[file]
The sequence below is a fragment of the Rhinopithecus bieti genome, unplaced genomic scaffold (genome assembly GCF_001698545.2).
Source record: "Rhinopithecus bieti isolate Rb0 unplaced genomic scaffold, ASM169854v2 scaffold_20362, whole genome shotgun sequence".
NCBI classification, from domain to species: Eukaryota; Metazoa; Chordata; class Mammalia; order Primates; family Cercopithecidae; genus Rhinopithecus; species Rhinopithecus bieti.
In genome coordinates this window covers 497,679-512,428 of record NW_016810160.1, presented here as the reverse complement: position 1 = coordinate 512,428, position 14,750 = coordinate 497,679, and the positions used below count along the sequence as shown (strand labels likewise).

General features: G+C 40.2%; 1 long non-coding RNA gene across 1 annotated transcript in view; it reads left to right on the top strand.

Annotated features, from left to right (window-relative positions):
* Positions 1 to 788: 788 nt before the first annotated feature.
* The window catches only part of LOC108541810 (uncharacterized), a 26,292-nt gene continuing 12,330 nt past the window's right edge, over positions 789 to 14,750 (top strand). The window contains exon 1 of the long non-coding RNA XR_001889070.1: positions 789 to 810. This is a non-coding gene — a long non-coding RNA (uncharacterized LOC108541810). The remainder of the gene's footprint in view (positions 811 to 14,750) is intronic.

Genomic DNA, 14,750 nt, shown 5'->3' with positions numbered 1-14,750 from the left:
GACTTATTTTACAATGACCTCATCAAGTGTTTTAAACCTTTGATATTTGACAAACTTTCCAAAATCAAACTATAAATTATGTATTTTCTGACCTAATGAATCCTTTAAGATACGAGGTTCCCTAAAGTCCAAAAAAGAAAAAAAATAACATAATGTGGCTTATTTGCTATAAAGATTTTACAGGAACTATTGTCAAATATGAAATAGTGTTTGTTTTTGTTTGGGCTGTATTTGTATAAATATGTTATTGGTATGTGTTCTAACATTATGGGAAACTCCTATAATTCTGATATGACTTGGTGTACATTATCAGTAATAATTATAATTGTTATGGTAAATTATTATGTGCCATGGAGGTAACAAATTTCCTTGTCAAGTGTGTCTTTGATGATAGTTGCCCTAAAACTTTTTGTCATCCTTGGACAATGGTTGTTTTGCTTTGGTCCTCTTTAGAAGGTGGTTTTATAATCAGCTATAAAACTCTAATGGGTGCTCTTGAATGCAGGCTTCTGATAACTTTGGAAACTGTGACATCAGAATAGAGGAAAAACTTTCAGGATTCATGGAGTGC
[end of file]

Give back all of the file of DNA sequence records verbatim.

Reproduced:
The sequence below is a fragment of the Rhinopithecus bieti genome, unplaced genomic scaffold (genome assembly GCF_001698545.2).
Source record: "Rhinopithecus bieti isolate Rb0 unplaced genomic scaffold, ASM169854v2 scaffold_20362, whole genome shotgun sequence".
NCBI classification, from domain to species: Eukaryota; Metazoa; Chordata; class Mammalia; order Primates; family Cercopithecidae; genus Rhinopithecus; species Rhinopithecus bieti.
In genome coordinates this window covers 497,679-512,428 of record NW_016810160.1, presented here as the reverse complement: position 1 = coordinate 512,428, position 14,750 = coordinate 497,679, and the positions used below count along the sequence as shown (strand labels likewise).

General features: G+C 40.2%; 1 long non-coding RNA gene across 1 annotated transcript in view; it reads left to right on the top strand.

Annotated features, from left to right (window-relative positions):
* Positions 1 to 788: 788 nt before the first annotated feature.
* The window catches only part of LOC108541810 (uncharacterized), a 26,292-nt gene continuing 12,330 nt past the window's right edge, over positions 789 to 14,750 (top strand). The window contains exon 1 of the long non-coding RNA XR_001889070.1: positions 789 to 810. This is a non-coding gene — a long non-coding RNA (uncharacterized LOC108541810). The remainder of the gene's footprint in view (positions 811 to 14,750) is intronic.

Genomic DNA, 14,750 nt, shown 5'->3' with positions numbered 1-14,750 from the left:
GACTTATTTTACAATGACCTCATCAAGTGTTTTAAACCTTTGATATTTGACAAACTTTCCAAAATCAAACTATAAATTATGTATTTTCTGACCTAATGAATCCTTTAAGATACGAGGTTCCCTAAAGTCCAAAAAAGAAAAAAAATAACATAATGTGGCTTATTTGCTATAAAGATTTTACAGGAACTATTGTCAAATATGAAATAGTGTTTGTTTTTGTTTGGGCTGTATTTGTATAAATATGTTATTGGTATGTGTTCTAACATTATGGGAAACTCCTATAATTCTGATATGACTTGGTGTACATTATCAGTAATAATTATAATTGTTATGGTAAATTATTATGTGCCATGGAGGTAACAAATTTCCTTGTCAAGTGTGTCTTTGATGATAGTTGCCCTAAAACTTTTTGTCATCCTTGGACAATGGTTGTTTTGCTTTGGTCCTCTTTAGAAGGTGGTTTTATAATCAGCTATAAAACTCTAATGGGTGCTCTTGAATGCAGGCTTCTGATAACTTTGGAAACTGTGACATCAGAATAGAGGAAAAACTTTCAGGATTCATGGAGTGC